Nowadays, PCB design is a highly complex procedure for there are thousands of connections and electrical components on a multilayer board.
No matter how careful or skilled you are, your design will undoubtedly have some mistakes when working with so many components. The errors may include misplaced pins, misaligned visas, and others.
Often you will realize these errors during the production phase, forcing you to make corrections that will take time and are costly.
Fortunately, you can take steps to prevent such errors early on. Top on the list is undertaking a design rule check (DRC).
A faulty IC chip on a PCB
What is a Design Rule Check?
DRC complete name design rule check refers to a group of rules that a circuit designer can employ in a schematic design.
These DRCs ensure the schematic meets all the manufacturing tolerances and dimensional tolerances the designer set for the board.
During any production process, either small scale or large scale, there are bound to be variations in the design.
PCB processing on a CNC machine
A manufacturer's ability to manage these variations directly affects the quality of their final product.
Hence, it would be best to consider the variations that may occur by providing an adequate margin of error in your design. Doing so increases the chances of you getting well-functioning parts.
A design rule check enables you to ascertain that your schematic falls within the design margins you had factored in.
Therefore, when there is a design rule violation on one of the design margins, your DRC will alert you by indicating an error on the schematic.
Such errors include; incorrect via size or lacking PIN, a faulty component designator, etc.
Types of DRCs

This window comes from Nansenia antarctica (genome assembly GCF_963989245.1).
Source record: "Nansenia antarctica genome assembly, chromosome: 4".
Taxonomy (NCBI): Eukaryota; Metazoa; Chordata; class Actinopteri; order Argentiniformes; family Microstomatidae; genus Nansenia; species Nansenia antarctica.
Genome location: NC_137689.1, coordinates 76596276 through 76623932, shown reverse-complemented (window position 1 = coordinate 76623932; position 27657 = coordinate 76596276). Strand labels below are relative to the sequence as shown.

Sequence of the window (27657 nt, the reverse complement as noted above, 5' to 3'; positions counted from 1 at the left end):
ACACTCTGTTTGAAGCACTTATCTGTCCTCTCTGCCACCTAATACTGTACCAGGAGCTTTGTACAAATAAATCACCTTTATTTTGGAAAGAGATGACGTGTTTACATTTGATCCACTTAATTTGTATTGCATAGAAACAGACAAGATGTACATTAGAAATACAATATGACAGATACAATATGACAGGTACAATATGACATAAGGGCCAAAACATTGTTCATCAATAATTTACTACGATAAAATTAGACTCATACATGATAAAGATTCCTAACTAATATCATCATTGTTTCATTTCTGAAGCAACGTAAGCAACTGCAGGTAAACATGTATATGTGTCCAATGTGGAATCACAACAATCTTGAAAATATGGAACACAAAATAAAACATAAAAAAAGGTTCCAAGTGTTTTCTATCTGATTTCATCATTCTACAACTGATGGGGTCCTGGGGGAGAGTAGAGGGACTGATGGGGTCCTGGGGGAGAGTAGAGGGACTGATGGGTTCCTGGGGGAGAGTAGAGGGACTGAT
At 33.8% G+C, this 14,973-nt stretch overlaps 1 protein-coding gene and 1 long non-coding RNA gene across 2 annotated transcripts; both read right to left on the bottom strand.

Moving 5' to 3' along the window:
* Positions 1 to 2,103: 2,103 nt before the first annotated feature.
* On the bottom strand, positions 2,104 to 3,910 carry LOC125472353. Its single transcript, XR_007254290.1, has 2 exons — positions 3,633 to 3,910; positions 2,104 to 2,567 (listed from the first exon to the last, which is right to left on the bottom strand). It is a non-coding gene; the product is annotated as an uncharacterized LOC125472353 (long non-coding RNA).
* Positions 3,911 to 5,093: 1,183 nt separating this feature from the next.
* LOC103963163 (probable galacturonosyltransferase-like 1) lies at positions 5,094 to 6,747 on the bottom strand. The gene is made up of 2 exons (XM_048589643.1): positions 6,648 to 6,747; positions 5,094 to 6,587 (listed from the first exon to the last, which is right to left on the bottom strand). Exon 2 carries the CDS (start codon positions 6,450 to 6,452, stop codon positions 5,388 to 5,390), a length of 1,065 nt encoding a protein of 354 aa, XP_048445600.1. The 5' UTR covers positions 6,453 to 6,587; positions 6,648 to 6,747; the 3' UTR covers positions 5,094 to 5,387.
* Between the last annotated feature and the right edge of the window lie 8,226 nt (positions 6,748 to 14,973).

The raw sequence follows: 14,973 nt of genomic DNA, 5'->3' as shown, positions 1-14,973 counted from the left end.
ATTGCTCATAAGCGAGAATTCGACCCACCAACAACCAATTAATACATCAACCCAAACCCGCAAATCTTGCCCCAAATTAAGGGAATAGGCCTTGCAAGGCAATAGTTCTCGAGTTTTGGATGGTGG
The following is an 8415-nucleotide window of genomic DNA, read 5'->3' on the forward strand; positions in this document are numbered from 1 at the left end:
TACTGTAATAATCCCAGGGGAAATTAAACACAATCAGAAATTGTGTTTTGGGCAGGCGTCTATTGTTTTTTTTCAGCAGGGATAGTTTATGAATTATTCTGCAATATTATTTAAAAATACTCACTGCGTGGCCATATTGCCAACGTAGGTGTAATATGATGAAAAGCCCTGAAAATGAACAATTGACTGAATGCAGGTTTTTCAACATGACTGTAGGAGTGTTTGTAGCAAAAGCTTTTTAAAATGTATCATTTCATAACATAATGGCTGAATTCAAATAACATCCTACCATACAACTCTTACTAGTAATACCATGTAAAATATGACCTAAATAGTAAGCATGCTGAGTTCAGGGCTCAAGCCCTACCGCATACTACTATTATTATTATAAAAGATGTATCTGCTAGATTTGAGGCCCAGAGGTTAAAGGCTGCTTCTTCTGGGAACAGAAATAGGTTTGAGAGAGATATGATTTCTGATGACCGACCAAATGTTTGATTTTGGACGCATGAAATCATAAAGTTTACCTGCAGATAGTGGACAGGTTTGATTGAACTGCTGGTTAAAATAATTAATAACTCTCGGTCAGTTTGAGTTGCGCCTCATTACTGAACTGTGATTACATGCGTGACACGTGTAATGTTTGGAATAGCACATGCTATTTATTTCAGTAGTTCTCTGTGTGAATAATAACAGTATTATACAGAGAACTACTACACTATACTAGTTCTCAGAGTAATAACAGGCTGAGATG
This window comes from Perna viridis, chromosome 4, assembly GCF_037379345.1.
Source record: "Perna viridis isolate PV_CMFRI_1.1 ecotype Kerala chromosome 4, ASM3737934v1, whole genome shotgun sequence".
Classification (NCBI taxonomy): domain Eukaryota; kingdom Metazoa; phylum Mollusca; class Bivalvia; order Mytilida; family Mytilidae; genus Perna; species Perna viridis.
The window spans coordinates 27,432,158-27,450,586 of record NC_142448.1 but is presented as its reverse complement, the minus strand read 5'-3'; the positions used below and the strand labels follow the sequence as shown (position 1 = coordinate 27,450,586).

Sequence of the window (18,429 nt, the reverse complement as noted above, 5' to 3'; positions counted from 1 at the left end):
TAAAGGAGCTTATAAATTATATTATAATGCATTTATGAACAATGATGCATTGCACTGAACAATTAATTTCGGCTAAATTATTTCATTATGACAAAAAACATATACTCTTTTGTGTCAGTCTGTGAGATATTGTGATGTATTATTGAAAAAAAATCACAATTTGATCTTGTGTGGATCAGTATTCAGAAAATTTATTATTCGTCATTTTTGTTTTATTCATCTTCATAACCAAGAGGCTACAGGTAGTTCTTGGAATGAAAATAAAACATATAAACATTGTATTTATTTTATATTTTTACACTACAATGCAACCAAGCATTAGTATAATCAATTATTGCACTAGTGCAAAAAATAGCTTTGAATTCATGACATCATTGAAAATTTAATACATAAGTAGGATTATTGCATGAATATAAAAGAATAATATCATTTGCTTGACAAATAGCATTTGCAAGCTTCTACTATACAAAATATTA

There are many types of design rule checks:
- Shorts Violation
- Minimum area
- Notch spacing
- Over maximum stack level
- Wide metal jog
- End line spacing requirement
- Minimum via spacing width
- Ground wire and power supply coupling
- Minimum metal spacing width
- Keep Via wire out the enclosure
- Minimum edge length
- Improperly aligned via wire
- Below minimum edge length
Design Rule Check: Easy EDA Tutorial
Below you will learn steps on how you can use a DRC. There are three steps to follow:
- Design rule setting
- Set Rule for a Net
- Check the DRC Error
Let us have a closer look at each of these steps.
Design Rule Setting
Tap tools, then scroll to the design rule dialog box to set your design rule.
Design rule dialog box
Once you open the design rule dialog box, you will have to set it according to your required PCB specifications.
You can navigate to the additional options section and change all the design rule types.
The rule box will be at default. You are free to add a new rule or rename it, then set new parameters for each Net.
The printed circuit board's track width should not be lower than the set value.
Clearance of various objects on the PCB that have varying Net can't be below allocated value.
Electronic components on a PCB
The PCBs printed should not go below the value you set.
Via Drill Diameter
Refers to the current rules via drill diameter; Thus, the printed circuit boards via drill diameter can't go lower than the set value.
The length of tracks in a similar net, including arc length, ought not surpass your set value. Please note we include the arc length because it may go unlimited once the input box empties.
Real-time DRC (design rule setting)
Once you enable this feature, the DRC will be active through the routing process. Thus when an error occurs, you will notice an X mark on the canvas.